Date: March 2, 2012
Facebook Timeline for brands is the latest hysteria-inducing development in social media. Its introduction has been accompanied by the usual how-to articles screaming TEN THINGS YOU MUST KNOW and FIVE HIDDEN TIMELINE SECRETS THE EXPERTS WON’T TELL YOU and YOU’RE NOT ON TIMELINE YET? YOU HOPELESS RUBE!
I actually think the timeline is cool. I was an early adopter on my personal Facebook page and I plan to switch over my business page well before they do it for me. The timeline is a great way to tell your story more visually and it’s got some interesting features for business.
Most People Don’t Care About Your History
But here’s the thing: the timeline itself is just one feature (albeit the most obvious one) of Facebook timeline. And as companies rush to fill in every event from their history, I would just say this: customers generally care a whole lot less about a company’s history than most companies would like to believe.
I meet with clients all the time who talk excitedly about having a timeline on their website or in their print materials or along the walls in their lobbies. And I think timelines are great from an employee perspective. People inside the organization naturally have an interest and pride in the details of its history.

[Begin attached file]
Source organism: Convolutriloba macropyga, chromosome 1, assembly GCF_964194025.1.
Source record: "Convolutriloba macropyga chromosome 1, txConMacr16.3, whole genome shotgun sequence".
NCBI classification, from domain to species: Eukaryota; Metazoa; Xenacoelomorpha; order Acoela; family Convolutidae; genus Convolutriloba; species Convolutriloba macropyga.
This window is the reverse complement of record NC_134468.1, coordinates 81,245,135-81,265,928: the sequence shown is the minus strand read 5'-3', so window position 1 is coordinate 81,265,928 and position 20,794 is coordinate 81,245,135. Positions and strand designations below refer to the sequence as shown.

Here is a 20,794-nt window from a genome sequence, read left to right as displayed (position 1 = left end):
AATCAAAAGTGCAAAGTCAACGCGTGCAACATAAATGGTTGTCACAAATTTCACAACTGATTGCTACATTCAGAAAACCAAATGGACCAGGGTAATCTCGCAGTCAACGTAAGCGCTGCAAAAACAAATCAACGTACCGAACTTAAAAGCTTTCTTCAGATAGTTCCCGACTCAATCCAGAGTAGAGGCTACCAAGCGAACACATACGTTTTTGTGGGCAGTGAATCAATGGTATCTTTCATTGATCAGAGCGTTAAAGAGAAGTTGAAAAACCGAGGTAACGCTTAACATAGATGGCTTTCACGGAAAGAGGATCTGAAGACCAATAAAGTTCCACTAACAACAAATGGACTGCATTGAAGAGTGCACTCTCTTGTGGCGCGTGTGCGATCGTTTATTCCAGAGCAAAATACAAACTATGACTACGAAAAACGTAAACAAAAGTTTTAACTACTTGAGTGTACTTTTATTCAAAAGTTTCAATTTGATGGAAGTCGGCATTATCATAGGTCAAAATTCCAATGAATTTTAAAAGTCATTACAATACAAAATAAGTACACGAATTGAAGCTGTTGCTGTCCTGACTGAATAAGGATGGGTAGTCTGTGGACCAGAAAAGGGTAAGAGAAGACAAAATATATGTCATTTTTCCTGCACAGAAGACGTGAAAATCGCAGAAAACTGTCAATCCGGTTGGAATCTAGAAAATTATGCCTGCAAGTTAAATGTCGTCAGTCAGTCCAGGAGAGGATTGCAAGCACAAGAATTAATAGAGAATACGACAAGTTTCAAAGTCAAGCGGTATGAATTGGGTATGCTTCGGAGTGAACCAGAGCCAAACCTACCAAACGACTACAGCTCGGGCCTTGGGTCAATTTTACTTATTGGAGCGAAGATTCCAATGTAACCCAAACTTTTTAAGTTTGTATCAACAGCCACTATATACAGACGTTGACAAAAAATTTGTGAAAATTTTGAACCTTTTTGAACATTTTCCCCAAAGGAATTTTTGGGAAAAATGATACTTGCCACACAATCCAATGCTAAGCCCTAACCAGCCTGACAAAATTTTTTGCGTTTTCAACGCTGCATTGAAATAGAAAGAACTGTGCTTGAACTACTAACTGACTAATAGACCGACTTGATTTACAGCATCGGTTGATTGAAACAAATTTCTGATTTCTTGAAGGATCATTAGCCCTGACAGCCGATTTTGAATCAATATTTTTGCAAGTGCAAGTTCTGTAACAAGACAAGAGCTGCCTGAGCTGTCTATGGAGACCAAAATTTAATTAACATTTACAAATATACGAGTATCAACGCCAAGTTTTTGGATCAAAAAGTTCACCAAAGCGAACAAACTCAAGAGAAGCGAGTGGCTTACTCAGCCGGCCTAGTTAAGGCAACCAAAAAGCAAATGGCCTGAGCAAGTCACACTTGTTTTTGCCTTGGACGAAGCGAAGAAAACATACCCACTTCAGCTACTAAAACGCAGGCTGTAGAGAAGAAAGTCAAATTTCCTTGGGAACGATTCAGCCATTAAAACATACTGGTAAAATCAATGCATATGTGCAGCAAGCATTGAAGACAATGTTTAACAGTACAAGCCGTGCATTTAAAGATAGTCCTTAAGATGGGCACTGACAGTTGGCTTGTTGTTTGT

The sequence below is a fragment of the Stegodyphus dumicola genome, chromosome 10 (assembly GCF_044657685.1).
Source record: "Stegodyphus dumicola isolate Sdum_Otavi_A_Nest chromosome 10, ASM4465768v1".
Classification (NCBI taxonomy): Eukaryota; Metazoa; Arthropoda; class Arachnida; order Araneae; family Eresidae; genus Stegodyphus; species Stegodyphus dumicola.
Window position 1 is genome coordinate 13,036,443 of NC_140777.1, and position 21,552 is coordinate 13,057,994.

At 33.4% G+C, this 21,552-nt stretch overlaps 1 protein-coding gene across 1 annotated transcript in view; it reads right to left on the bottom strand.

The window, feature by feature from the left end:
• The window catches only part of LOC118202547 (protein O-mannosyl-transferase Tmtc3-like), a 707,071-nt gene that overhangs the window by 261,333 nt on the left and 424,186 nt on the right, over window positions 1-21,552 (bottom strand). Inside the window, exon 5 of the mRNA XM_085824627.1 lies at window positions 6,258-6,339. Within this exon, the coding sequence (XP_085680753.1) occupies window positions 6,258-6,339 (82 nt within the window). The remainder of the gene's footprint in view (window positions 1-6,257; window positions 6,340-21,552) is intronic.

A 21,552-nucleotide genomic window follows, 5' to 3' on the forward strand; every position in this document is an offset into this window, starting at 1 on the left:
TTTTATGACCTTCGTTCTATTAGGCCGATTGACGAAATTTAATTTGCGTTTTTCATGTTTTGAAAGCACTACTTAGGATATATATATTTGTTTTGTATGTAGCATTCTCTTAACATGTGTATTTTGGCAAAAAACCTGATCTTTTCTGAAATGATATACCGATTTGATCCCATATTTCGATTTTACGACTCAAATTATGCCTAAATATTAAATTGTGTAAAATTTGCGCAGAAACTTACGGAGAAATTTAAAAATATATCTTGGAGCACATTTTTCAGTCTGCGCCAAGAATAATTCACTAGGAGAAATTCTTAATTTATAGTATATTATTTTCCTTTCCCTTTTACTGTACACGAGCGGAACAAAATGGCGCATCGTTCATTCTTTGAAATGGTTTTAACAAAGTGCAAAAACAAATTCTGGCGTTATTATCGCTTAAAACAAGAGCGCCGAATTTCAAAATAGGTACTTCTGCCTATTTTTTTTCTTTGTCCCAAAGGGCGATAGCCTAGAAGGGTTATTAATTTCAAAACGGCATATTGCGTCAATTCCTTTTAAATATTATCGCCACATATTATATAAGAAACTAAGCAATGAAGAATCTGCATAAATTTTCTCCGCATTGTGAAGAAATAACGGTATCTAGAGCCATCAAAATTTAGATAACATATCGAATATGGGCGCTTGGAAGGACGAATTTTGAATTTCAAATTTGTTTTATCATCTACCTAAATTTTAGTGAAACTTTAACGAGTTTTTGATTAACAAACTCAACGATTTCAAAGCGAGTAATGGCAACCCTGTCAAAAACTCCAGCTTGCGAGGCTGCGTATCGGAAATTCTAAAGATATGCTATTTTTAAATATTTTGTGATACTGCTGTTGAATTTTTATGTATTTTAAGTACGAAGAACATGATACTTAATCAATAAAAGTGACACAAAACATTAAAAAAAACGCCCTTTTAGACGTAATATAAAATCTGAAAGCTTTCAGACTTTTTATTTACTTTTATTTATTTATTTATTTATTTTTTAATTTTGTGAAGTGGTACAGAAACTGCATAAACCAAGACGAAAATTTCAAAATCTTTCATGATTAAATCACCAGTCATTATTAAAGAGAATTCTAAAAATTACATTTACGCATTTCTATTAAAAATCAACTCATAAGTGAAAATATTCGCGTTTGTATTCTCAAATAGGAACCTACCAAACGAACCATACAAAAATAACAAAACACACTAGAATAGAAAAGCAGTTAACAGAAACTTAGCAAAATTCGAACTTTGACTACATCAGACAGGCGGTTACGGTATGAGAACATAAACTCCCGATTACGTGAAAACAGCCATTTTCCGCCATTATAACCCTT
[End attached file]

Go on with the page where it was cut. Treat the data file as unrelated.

But if you’re talking to customers, these milestones should be held up to a little more scrutiny. If one of your founders happens to be, say, Cyrus McCormick, that’s a pretty cool thing. On the other hand, the day your medical devices division was folded into your healthcare products division? Not that compelling.
Are You Smarter Than a 7th Grader?
My aversion to timelines, like most peoples’ issues, goes back to childhood. My seventh-grade history teacher, a self-described army brat, ran her class like a drill sergeant. On the very first day, as she paced back and forth before the assembled ranks, she sternly warned us all that “Learning Is Not Supposed to Be Fun.” And she spent the rest of the year embodying that motto at every turn.
One of her favorite assignments was the timeline. Assigned a certain period of history, we would take a clean sheet of typing paper, draw a line down the middle and start filling in key dates and events along either side of the line. When we got to the bottom of the page we would tape another one to it. The kids who got the highest grades had timelines running into 20 pages or more.
Well into adulthood, I marvel each and every day at just how little historical knowledge I retained from that class and from my education in general. That’s likely because she and other teachers emphasized the dates and sequence of events instead of the meaning and impact of those events.
Don’t Just Recite Data — Tell Stories
And that’s what companies need to be aware of. As with other communication channels, the timeline should be used to tell actual stories. If you insist on filling in these milestones, give them context, human interest and drama.
Facts and data do not stick. Stories and characters do.
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